You live in Germany, you must speak German. Click.
That’s what PC heard when he called to inquire about a phantom fine some German company is asking him to pay. I’m used to hearing this type of statement used in the US, so it was a tad jarring/hilarious to hear it from the other side. The moment was so comically rude, there was nothing to do but laugh.
It cracks me up because it highlights a difference as well as a similarity between Germany and the US. First, the difference. In the US, even the nastiest customer service representative has never reprimanded me and hung up. I’m sure someone out there has some horror story. However, US customer service in restaurants, shops, businesses, etc. is FAR superior to what I’ve experienced here. Now the similarity: I guess our views on cultural integration are more closely aligned than I imagined…must look into German classes….
I’m finding myself increasingly observing Germans these days. Nothing creepy, it’s just fun attempting to figure out another nation’s culture and character. The side effect of these exercises in cultural stalking, is that I find myself turning the tables. I’ve recently been more curious about what it means to be an American. What is essential to our national character that makes us recognizable (besides the doofy running shoes that US tourists always seem to be sporting)?
With a population of 311,591,917, hearing others describe stereotypes about Americans often prompts laughter and rage in me. American diversity from coast to coast makes generalizations pretty tricky. However, I must concede that common threads assuredly exist. So…in that spirit, I read The Partly Cloudy Patriot. Although the book was written back in 2001 (over a decade ago Aaahh), I think it’s still relevant and resonant. The collection of essays explores the question of what makes us..well American. It also explores the dilemma of patriotism in a country with an equally inspiring and horrifying history. America is a country of revolution, equality, and prosperity. It is also a country of civil war, genocide and greed.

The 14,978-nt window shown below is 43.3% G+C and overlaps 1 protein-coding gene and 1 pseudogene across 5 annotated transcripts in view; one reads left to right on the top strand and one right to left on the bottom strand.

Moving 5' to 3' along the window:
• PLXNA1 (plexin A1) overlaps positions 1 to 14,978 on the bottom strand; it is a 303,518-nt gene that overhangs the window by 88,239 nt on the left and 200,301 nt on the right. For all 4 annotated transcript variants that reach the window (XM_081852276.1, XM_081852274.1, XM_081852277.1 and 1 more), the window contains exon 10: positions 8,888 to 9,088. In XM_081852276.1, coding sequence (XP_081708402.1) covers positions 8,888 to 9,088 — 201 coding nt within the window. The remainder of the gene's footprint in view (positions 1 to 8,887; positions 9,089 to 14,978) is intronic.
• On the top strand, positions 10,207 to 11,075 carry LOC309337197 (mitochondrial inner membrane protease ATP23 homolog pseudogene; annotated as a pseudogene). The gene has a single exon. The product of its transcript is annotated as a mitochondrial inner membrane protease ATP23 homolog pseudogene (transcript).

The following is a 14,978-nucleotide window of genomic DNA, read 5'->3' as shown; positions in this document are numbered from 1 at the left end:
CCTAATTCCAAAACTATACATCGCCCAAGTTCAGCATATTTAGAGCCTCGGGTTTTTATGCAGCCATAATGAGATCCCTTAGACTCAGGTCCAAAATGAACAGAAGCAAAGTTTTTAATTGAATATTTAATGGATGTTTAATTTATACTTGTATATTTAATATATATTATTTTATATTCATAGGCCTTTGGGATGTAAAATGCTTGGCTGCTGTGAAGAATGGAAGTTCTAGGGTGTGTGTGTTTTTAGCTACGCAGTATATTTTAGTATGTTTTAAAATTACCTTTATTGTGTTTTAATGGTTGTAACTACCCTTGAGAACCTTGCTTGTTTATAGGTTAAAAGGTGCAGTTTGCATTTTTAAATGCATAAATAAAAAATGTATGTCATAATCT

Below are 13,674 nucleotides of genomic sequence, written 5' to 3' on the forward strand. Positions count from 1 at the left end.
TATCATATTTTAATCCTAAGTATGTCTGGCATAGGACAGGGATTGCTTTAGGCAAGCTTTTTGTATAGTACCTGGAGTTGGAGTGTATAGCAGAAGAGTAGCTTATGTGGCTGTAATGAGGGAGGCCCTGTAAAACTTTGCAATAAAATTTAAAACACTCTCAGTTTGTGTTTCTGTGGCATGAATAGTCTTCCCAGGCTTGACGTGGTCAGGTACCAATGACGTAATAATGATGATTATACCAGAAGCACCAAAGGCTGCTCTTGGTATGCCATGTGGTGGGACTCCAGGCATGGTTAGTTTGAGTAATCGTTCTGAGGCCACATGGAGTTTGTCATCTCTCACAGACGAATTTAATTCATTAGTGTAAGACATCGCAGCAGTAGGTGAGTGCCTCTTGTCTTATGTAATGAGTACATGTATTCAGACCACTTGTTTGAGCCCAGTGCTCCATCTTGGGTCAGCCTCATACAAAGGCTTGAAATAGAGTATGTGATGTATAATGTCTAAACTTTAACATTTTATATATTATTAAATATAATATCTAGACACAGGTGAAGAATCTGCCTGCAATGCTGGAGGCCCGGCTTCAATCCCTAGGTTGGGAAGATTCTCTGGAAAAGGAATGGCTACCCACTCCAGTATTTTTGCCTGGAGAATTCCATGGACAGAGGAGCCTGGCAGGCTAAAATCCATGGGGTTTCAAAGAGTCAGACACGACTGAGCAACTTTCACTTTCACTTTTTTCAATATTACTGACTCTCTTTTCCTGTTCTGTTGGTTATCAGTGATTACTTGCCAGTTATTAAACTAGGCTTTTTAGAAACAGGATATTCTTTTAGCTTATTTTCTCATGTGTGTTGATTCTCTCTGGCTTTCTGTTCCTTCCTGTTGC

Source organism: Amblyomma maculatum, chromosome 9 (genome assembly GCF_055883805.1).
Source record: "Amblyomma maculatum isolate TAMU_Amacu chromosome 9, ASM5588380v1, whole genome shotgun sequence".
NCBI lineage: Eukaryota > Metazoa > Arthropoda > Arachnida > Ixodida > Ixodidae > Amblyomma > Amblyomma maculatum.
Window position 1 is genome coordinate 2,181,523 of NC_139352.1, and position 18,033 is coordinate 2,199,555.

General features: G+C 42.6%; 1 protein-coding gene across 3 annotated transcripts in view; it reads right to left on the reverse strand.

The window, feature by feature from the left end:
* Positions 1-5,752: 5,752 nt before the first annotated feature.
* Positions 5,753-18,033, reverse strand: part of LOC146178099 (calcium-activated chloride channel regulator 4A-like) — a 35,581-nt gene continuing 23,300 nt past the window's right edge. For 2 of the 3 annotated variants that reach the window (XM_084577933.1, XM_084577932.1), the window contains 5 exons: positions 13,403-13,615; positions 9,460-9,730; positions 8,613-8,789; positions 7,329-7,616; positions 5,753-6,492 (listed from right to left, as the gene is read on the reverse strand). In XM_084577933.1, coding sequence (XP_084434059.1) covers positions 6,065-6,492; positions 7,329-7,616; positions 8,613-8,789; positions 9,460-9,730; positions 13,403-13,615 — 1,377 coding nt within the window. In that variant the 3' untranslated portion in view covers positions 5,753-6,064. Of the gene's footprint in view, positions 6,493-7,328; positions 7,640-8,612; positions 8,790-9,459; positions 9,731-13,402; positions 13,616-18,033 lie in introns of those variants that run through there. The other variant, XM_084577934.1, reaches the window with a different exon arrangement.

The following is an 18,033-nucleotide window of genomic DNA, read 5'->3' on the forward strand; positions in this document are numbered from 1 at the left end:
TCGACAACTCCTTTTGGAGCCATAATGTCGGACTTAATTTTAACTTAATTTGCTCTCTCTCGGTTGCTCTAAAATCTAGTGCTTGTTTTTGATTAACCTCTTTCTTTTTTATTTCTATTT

I am thoroughly proud to be an American. However, I’m also a realistic, informed one (perhaps I just like to think that). When I hear people speak about our founding fathers as if they were infallible deities I’m simply annoyed. While I am so thankful for what they accomplished, I’m not going to pretend as if they didn’t own hundreds of slaves, or a serious taste for French prostitutes.
Reading Sarah Vowell’s warm and witty book, was like a little hug reminding me that it’s plenty American to forgo jingoism for a more critical brand of patriotism.
Back to looking outward…
I’m gonna try to share some of my German cultural observations a bit more. If they are horribly incorrect, ridiculous or insulting I apologize in advance. Don’t worry, they’re not all negative.
I’ll even end on a positive German note:
I went on a run today to the castle grounds nearby. Yeah. A Castle. It was a beautiful sunny day, and I ran around a castle. I had to stop for a bit on account of being overwhelmed by what a spoiled, lucky little turd I am.